On September 10, 2011, JACL-Honolulu Chapter and Japanese Cultural Center of Hawaii held a special event, “A Decade After 9/11: Acknowledging the Harms, Learning the Lessons, and Shaping the Future.” Event co-sponsors included ACLU of Hawaii, Community Alliance on Prisons, Hawaii Peace and Justice, Hawaii People’s Fund, and NAACP Hawaii.
The forum opened with an invocation by Rev. Dr. Jonipher Kwong of First Unitarian Church of Honolulu, followed by a video presentation of the 2003 Day of Remembrance, produced and directed by Cynthia Gates Fujikawa. A panel discussion was moderated by attorney Ellen Godbey Carson and featured Hakim Ouansafi of the Muslim Association of Hawai‘i, author Tom Coffman, and UH law professor Mari J. Matsuda.
Mr. Ouansafi spoke about his experiences as a Muslim American after 9/11 and noted the better experiences of Muslims in Hawai‘i compared to the experiences on the mainland. Mr. Ounsafi attributed much of it to the lasting sad memories here of the wrongful persecution and ensuing incarceration of over 300 Hawai‘i Japanese (aliens and Americans) in camps in Hawai‘i and over 1500 in mainland camps during World War II. Mr. Coffman discussed his research on ethnic relations in Hawaii before World War II and the role of inter-ethnic social connections as a way to greater understanding and respect. Prof. Matsuda spoke about the critical need for more education and dialogue in the areas of economic justice, religions, and peace.
The JACL Honolulu congratulates former board member Karen Tooko Nakasone for her confirmation as Circuit Judge of the First Circuit Court of the State of Hawaii.
Last October, President Obama awarded the Congressional Gold Medal (CGM), the nation’s highest civilian award, to the 100th Infantry Battalion, the 442nd Regimental Combat Team and the Military Intelligence Service. A ceremony is being planned in Washington, DC to honor these veterans. Another ceremony will be held locally for those unable to travel to Washington.
The Hawai‘i ceremony is tentatively planned for December 17 & 18. Information will be posted on our website as it becomes available. For more information on the Washington ceremony, go to www.nationalveteransnetwork.com.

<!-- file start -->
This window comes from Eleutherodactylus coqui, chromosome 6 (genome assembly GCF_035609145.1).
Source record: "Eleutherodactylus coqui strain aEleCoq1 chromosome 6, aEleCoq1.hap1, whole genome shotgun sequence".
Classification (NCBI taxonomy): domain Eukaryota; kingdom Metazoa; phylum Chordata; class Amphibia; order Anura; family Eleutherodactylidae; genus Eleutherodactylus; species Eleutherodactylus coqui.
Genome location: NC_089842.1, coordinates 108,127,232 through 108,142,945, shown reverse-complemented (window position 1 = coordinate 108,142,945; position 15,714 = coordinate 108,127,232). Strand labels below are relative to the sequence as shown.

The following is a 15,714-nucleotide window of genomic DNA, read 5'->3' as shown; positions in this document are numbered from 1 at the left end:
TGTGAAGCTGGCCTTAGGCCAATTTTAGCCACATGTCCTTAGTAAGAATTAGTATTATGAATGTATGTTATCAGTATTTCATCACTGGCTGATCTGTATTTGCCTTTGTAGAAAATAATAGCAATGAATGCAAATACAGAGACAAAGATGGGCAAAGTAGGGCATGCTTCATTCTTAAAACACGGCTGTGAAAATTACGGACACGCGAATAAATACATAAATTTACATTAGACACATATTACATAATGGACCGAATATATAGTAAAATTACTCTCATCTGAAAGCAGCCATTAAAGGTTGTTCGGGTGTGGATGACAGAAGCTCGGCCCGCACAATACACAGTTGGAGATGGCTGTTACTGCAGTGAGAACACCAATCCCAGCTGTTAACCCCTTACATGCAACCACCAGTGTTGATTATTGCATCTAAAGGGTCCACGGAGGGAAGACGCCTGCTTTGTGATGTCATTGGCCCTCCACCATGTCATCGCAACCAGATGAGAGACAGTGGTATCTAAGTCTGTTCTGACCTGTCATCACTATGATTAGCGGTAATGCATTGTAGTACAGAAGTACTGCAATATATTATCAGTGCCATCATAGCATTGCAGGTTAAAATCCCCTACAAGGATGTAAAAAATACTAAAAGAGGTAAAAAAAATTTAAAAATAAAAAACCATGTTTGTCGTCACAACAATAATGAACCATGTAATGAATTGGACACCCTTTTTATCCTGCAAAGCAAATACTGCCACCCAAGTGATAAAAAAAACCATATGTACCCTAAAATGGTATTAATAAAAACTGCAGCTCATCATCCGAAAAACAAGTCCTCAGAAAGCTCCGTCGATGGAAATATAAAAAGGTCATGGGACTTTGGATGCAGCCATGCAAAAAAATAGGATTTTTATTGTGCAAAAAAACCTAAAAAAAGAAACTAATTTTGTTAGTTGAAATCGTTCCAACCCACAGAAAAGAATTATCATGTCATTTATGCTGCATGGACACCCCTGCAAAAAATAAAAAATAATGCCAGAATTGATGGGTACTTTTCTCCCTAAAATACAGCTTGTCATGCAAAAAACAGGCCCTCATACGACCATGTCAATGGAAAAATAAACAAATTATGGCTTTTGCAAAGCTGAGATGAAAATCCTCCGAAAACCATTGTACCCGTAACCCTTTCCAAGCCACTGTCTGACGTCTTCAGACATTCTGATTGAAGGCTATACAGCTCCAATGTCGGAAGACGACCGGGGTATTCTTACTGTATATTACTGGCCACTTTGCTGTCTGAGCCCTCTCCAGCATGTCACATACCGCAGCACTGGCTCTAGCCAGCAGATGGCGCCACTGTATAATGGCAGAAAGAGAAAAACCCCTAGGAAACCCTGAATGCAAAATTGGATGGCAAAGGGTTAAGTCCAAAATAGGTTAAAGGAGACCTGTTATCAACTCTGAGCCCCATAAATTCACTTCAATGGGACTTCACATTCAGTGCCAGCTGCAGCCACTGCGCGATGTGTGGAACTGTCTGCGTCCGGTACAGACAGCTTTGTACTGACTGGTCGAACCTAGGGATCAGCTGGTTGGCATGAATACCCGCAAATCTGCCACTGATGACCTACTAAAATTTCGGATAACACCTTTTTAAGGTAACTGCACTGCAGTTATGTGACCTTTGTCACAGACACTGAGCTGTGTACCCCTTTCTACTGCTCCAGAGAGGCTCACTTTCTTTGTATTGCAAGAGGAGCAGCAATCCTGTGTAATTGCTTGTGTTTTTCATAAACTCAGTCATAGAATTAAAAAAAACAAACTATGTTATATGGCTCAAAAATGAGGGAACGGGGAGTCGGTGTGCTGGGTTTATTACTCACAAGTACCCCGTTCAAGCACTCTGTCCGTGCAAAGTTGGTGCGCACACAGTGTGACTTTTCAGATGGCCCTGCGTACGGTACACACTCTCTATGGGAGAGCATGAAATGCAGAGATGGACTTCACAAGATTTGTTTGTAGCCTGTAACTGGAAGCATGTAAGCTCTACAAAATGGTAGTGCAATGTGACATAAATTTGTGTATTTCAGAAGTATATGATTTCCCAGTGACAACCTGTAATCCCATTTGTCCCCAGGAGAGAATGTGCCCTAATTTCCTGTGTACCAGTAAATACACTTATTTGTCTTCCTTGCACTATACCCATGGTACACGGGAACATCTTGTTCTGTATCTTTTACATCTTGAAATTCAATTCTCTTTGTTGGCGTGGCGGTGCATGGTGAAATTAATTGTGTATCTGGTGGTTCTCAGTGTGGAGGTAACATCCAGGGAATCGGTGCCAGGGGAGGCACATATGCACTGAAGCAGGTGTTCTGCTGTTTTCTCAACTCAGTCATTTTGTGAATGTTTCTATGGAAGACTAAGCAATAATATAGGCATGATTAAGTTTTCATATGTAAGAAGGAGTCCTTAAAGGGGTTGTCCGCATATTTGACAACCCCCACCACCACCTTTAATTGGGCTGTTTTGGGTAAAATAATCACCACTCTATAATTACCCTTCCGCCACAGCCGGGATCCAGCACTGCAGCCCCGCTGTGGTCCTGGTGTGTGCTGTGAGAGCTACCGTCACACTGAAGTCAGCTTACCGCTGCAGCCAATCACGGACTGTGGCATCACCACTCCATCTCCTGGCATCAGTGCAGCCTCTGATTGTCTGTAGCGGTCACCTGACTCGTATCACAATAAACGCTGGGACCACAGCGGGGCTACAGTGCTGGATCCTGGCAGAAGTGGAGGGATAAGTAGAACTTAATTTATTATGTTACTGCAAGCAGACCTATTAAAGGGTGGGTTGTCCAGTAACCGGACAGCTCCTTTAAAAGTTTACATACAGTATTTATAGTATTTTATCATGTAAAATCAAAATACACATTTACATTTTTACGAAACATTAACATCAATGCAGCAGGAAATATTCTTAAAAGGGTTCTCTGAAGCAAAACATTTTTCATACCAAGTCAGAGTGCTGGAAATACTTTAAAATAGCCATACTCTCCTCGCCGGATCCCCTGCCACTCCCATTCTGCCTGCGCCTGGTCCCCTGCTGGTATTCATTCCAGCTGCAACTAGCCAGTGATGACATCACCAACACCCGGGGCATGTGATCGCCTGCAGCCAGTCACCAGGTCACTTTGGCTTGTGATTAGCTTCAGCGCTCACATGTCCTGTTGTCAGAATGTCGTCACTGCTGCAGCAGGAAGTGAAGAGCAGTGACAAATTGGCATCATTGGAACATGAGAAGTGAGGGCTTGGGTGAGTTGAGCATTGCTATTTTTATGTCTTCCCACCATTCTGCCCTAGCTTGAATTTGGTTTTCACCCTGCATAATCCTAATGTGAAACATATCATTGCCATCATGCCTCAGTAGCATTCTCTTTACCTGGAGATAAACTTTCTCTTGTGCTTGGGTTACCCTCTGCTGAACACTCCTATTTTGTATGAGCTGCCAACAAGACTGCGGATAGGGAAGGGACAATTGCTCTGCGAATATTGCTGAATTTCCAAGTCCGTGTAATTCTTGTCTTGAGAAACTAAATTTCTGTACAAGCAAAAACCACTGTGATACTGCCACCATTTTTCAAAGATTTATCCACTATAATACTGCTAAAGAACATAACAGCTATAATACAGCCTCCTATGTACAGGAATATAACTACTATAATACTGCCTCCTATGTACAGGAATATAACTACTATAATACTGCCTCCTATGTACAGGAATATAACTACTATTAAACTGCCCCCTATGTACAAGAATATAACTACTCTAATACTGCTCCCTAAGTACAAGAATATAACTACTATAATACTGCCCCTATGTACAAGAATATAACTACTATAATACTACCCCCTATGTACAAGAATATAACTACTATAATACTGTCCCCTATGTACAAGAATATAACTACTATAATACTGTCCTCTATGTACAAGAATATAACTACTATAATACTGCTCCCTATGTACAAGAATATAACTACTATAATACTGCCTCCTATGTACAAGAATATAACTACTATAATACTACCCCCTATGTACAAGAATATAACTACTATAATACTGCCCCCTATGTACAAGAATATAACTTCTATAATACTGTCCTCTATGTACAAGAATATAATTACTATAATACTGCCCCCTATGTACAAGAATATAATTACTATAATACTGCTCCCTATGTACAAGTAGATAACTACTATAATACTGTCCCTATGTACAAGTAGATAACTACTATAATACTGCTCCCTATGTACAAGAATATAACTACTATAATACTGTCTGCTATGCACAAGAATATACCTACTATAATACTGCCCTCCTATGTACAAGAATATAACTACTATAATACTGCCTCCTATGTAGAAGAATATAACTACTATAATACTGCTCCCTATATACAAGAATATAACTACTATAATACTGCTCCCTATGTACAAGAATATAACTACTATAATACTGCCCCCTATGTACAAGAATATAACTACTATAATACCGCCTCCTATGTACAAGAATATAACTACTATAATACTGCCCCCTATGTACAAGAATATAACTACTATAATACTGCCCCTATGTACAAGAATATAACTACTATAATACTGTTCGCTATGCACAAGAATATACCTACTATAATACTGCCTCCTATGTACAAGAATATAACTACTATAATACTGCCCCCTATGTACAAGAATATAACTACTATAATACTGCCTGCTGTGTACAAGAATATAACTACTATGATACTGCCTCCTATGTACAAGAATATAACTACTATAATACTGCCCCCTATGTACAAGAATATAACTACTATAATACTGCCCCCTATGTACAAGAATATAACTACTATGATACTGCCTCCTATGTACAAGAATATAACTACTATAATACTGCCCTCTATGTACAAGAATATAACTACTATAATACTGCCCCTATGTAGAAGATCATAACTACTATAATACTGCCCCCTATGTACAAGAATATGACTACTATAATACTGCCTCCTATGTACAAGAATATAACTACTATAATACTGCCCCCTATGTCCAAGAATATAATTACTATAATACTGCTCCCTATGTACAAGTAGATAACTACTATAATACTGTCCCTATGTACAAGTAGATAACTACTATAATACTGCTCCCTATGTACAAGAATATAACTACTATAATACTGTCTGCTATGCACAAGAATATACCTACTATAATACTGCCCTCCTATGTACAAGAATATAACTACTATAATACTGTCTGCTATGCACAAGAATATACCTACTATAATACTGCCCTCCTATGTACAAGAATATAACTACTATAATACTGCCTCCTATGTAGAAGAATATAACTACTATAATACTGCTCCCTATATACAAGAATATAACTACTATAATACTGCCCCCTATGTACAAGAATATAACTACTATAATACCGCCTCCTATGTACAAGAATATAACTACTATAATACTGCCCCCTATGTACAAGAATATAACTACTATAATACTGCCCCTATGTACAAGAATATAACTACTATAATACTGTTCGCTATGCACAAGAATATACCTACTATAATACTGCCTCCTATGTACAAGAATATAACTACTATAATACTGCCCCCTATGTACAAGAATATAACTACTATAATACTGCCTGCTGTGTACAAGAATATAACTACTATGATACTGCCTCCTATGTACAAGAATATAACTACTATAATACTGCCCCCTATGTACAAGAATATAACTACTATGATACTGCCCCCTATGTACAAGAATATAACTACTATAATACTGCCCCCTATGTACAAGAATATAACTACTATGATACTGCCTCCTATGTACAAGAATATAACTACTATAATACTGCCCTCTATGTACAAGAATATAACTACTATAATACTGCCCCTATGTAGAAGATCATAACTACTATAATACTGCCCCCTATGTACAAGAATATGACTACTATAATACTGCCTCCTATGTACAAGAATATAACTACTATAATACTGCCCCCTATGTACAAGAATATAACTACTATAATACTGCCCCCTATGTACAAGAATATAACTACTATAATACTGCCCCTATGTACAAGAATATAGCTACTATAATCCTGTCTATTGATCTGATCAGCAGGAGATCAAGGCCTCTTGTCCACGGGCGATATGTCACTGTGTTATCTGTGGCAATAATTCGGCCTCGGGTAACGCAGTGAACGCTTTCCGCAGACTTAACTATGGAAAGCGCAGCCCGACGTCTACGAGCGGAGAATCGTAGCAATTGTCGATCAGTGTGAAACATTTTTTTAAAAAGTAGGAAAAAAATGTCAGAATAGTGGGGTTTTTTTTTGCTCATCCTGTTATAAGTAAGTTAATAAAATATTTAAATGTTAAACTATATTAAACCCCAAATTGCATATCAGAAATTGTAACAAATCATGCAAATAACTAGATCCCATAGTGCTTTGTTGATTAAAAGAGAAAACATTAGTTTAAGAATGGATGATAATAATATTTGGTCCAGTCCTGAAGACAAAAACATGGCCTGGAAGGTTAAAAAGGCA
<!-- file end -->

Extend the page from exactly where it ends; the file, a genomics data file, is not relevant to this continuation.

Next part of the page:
SATURDAY, December 17
10:00 or 10:30 am – Parade through Waikiki
12:00 to 2:00 pm – CGM Banquet at the Hawai‘ i Convention Center
SUNDAY, December 18
Morning – service at Punchbowl to honor veterans who have already passed
* There will be a formal announcement following the approval of the CGM Events Joint Resolution by Congress.
Acknowledging the Harms, Learning the Lessons & Shaping the Future
Saturday, September 10 • 10 am – 12 noon
Japanese Cultural Center of Hawai‘iPresented by JACL-Honolulu and the Japanese Cultural Center of Hawai‘i. Please join us to commemorate the tenth anniversary of 9/11 with a video presentation and speaker panel with Hakim Ouansafi (Muslim Association of Hawai‘i), Tom Coffman (author, The Island Edge of America) and Mari J. Matsuda (Professor of Law, William S. Richardson School of Law), facilitated by Ellen Godbey Carson (JACL member and attorney). The panel will explore the experiences of the Muslim American community in Hawai‘i, racial tensions during wartime, and current events related to social justice.
All are welcome. Admission is free; refreshments served. RSVP is not required, but we would appreciate it for a head count. Please email email@example.com.
At the 42nd Annual JACL National Convention Japanese Americans voiced their support to preserve the history and legacy of the Honouliuli internment camp in Hawaii.